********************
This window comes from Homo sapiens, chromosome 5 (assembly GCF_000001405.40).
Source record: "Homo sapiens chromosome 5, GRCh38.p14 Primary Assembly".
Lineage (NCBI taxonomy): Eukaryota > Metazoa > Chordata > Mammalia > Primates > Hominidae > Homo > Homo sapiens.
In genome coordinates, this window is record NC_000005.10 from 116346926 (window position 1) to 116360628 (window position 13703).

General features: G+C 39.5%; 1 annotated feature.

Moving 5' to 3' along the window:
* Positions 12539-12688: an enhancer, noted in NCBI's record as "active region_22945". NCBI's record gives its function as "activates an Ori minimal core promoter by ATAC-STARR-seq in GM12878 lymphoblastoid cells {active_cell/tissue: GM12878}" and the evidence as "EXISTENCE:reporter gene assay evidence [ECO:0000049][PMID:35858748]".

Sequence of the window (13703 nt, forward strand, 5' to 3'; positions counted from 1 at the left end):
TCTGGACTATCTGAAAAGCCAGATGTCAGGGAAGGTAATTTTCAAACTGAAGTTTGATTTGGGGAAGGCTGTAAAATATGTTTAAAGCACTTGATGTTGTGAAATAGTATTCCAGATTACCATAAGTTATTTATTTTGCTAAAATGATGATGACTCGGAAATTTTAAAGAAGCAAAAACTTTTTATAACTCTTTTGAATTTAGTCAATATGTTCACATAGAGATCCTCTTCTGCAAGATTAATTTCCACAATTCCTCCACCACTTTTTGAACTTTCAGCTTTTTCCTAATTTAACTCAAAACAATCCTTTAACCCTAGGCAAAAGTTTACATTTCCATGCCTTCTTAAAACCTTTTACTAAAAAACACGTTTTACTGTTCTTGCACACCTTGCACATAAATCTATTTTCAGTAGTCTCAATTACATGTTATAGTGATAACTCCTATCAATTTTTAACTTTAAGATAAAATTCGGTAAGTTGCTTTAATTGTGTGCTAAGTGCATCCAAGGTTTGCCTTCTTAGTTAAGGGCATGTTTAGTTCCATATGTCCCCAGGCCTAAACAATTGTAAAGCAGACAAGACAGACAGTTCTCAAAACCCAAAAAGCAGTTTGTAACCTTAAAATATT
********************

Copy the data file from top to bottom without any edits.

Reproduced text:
This window comes from Homo sapiens, chromosome 5 (assembly GCF_000001405.40).
Source record: "Homo sapiens chromosome 5, GRCh38.p14 Primary Assembly".
Lineage (NCBI taxonomy): Eukaryota > Metazoa > Chordata > Mammalia > Primates > Hominidae > Homo > Homo sapiens.
In genome coordinates, this window is record NC_000005.10 from 116346926 (window position 1) to 116360628 (window position 13703).

General features: G+C 39.5%; 1 annotated feature.

Moving 5' to 3' along the window:
* Positions 12539-12688: an enhancer, noted in NCBI's record as "active region_22945". NCBI's record gives its function as "activates an Ori minimal core promoter by ATAC-STARR-seq in GM12878 lymphoblastoid cells {active_cell/tissue: GM12878}" and the evidence as "EXISTENCE:reporter gene assay evidence [ECO:0000049][PMID:35858748]".

Sequence of the window (13703 nt, forward strand, 5' to 3'; positions counted from 1 at the left end):
TCTGGACTATCTGAAAAGCCAGATGTCAGGGAAGGTAATTTTCAAACTGAAGTTTGATTTGGGGAAGGCTGTAAAATATGTTTAAAGCACTTGATGTTGTGAAATAGTATTCCAGATTACCATAAGTTATTTATTTTGCTAAAATGATGATGACTCGGAAATTTTAAAGAAGCAAAAACTTTTTATAACTCTTTTGAATTTAGTCAATATGTTCACATAGAGATCCTCTTCTGCAAGATTAATTTCCACAATTCCTCCACCACTTTTTGAACTTTCAGCTTTTTCCTAATTTAACTCAAAACAATCCTTTAACCCTAGGCAAAAGTTTACATTTCCATGCCTTCTTAAAACCTTTTACTAAAAAACACGTTTTACTGTTCTTGCACACCTTGCACATAAATCTATTTTCAGTAGTCTCAATTACATGTTATAGTGATAACTCCTATCAATTTTTAACTTTAAGATAAAATTCGGTAAGTTGCTTTAATTGTGTGCTAAGTGCATCCAAGGTTTGCCTTCTTAGTTAAGGGCATGTTTAGTTCCATATGTCCCCAGGCCTAAACAATTGTAAAGCAGACAAGACAGACAGTTCTCAAAACCCAAAAAGCAGTTTGTAACCTTAAAATATT